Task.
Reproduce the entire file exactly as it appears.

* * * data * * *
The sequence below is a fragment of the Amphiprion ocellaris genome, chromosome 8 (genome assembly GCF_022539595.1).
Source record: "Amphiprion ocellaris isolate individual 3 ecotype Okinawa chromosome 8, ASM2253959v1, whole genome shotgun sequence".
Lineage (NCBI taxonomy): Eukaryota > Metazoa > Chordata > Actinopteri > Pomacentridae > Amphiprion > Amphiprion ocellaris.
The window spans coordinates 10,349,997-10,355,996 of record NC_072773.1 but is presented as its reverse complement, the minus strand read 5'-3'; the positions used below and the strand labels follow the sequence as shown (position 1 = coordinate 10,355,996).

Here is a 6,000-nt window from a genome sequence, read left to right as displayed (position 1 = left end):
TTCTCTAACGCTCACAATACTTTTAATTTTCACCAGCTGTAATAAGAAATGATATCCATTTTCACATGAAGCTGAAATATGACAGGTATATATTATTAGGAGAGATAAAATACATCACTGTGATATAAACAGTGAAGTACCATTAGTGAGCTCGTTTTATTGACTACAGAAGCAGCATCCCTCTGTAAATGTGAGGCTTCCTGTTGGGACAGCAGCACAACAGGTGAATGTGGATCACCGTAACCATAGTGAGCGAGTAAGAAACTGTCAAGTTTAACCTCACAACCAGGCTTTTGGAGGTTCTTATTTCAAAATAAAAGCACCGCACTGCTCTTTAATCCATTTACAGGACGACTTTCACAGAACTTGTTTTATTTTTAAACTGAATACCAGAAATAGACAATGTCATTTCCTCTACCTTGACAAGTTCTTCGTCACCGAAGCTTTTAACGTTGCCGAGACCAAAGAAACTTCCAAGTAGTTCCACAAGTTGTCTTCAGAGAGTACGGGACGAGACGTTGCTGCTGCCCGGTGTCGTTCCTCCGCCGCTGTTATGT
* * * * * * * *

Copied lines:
The sequence below is a fragment of the Amphiprion ocellaris genome, chromosome 8 (genome assembly GCF_022539595.1).
Source record: "Amphiprion ocellaris isolate individual 3 ecotype Okinawa chromosome 8, ASM2253959v1, whole genome shotgun sequence".
Lineage (NCBI taxonomy): Eukaryota > Metazoa > Chordata > Actinopteri > Pomacentridae > Amphiprion > Amphiprion ocellaris.
The window spans coordinates 10,349,997-10,355,996 of record NC_072773.1 but is presented as its reverse complement, the minus strand read 5'-3'; the positions used below and the strand labels follow the sequence as shown (position 1 = coordinate 10,355,996).

Here is a 6,000-nt window from a genome sequence, read left to right as displayed (position 1 = left end):
TTCTCTAACGCTCACAATACTTTTAATTTTCACCAGCTGTAATAAGAAATGATATCCATTTTCACATGAAGCTGAAATATGACAGGTATATATTATTAGGAGAGATAAAATACATCACTGTGATATAAACAGTGAAGTACCATTAGTGAGCTCGTTTTATTGACTACAGAAGCAGCATCCCTCTGTAAATGTGAGGCTTCCTGTTGGGACAGCAGCACAACAGGTGAATGTGGATCACCGTAACCATAGTGAGCGAGTAAGAAACTGTCAAGTTTAACCTCACAACCAGGCTTTTGGAGGTTCTTATTTCAAAATAAAAGCACCGCACTGCTCTTTAATCCATTTACAGGACGACTTTCACAGAACTTGTTTTATTTTTAAACTGAATACCAGAAATAGACAATGTCATTTCCTCTACCTTGACAAGTTCTTCGTCACCGAAGCTTTTAACGTTGCCGAGACCAAAGAAACTTCCAAGTAGTTCCACAAGTTGTCTTCAGAGAGTACGGGACGAGACGTTGCTGCTGCCCGGTGTCGTTCCTCCGCCGCTGTTATGT